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Nina Becx

PhD candidate


Peptide receptor radionuclide therapy (PRRT) with [177Lu]Lu-[DOTA0,Tyr3]octreotate (177Lu-DOTATATE) is an effective and safe treatment for metastasized neuroendocrine tumors (NETs). 177Lu-DOTATATE has been proven to secure long-term survival. However, objective response rates are limited. The goal of my projects is to improve this therapy. We are currently working on a phase 1 clinical trial where we combine PRRT with the PARP inhibitor olaparib. We also want to get a better understanding of the radiation response of 177Lu-DOTATATE in healthy cells, looking at DNA damage induction and transcriptional effects in peripheral blood mononuclear cells. 

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Tijmen de Wolf

PhD candidate


My research focus is the image analysis for peptide receptor radionuclide therapy (PRRT). The project aims to understand the radiobiology of PRRT. For this purpose, live cell microscopy is used to capture the dynamics of the radionuclides and DNA damage over time. Image analysis is an essential step required for the quantification of the underlying dynamics. Especially, live cell imaging suffers from low signal to noise ratios making this a challenging task. We develop novel algorithms to improve and fully automate the analysis.  

Nina Overdevest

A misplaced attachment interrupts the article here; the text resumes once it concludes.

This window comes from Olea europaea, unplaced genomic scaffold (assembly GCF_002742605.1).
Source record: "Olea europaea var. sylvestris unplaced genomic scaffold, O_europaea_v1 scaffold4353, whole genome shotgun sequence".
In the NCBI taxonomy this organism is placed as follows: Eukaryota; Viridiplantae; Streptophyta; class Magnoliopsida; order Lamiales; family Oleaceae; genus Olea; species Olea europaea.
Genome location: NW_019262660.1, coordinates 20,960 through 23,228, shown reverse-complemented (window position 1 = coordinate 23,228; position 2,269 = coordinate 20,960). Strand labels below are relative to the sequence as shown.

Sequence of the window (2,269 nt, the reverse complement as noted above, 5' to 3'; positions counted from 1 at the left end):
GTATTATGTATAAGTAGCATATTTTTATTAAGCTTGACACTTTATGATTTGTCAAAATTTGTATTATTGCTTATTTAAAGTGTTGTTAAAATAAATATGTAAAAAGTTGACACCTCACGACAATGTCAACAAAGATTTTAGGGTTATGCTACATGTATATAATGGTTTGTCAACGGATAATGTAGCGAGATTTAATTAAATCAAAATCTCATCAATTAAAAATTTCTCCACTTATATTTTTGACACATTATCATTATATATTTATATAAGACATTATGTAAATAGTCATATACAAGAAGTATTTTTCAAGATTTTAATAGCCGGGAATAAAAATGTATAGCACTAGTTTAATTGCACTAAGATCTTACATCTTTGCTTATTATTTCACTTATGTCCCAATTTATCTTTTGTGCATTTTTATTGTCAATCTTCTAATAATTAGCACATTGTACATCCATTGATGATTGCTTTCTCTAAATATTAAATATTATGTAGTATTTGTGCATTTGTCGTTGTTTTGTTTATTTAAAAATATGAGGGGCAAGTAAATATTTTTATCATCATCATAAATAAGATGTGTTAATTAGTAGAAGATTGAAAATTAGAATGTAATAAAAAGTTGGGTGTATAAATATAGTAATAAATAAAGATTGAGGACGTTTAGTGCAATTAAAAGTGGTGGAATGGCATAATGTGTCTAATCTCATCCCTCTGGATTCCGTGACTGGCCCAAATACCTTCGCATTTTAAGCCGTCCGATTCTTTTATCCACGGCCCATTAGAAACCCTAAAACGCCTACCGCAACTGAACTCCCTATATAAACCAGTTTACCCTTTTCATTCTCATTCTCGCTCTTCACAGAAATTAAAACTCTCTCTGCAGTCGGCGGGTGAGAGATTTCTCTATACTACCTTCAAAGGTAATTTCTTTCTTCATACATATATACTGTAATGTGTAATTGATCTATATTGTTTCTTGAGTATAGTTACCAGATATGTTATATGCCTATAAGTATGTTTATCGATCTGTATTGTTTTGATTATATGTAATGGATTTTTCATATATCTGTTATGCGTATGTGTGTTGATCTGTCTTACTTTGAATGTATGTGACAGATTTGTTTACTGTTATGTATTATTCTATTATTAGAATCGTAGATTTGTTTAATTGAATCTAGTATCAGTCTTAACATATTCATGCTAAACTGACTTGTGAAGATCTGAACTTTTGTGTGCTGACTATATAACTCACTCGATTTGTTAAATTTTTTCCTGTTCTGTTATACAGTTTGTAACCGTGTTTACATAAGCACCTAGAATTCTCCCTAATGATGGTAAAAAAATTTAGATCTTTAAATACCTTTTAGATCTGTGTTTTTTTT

PhD candidate


Currently, there is a lack of effective treatments available for pediatric medulloblastoma and diffuse intrinsic pontine glioma / diffuse midline glioma (DIPG/DMG). Therefore, the goal of this project is to determine through preclinical research whether targeted radionuclide therapy (TRT) is a potent treatment option for medulloblastoma and DIPG/DGM. This project includes the optimization of TRT for pediatric brain tumors using different tracers and radionuclides. 

Pleun Engbers

PhD candidate


Targeted radionuclide therapy (TRT) for patients with metastatic neuroendocrine tumors prolongs survival, however complete cures remain rare. Up to now, little is known about the biological effects of ionizing radiation in TRT. Gaining a better insight into the radiobiology of TRT could contribute to improving the therapeutic window of TRT. Therefore, in this project we aim to determine cell-intrinsic radiobiological parameters for TRT. We evaluate amongst others intracellular localization of the radiotracer, DNA damage kinetics, and cellular response to irradiation.   

Current students:

Samuel Odro (Hogeschool Breda)

Vincent Ribbe (TU Delft / Erasmus University)

Michelle Valk (TU Delft / Erasmus University)


Stefan Roobol – postdoc 2019-2022

Thom Reuvers – PhD student (defense expected 2024)

Danny Feijtel – PhD student (defense 31-1-24)

Bianca Dijkstra – PhD student (UMCG, defense 16-10-23)

Eline Ruigrok – PhD student (Defense 21-3-23)

Giulia Tamborino – PhD student (defense 26-01-2022)

Wenhao Zhang – PhD student (defense 18-02-2020)

Joke Zink – Research technician 2022-2024

Nicole Verkaik – Research technician 2020-2022

Nicole van Vliet – Research technician 2018-2020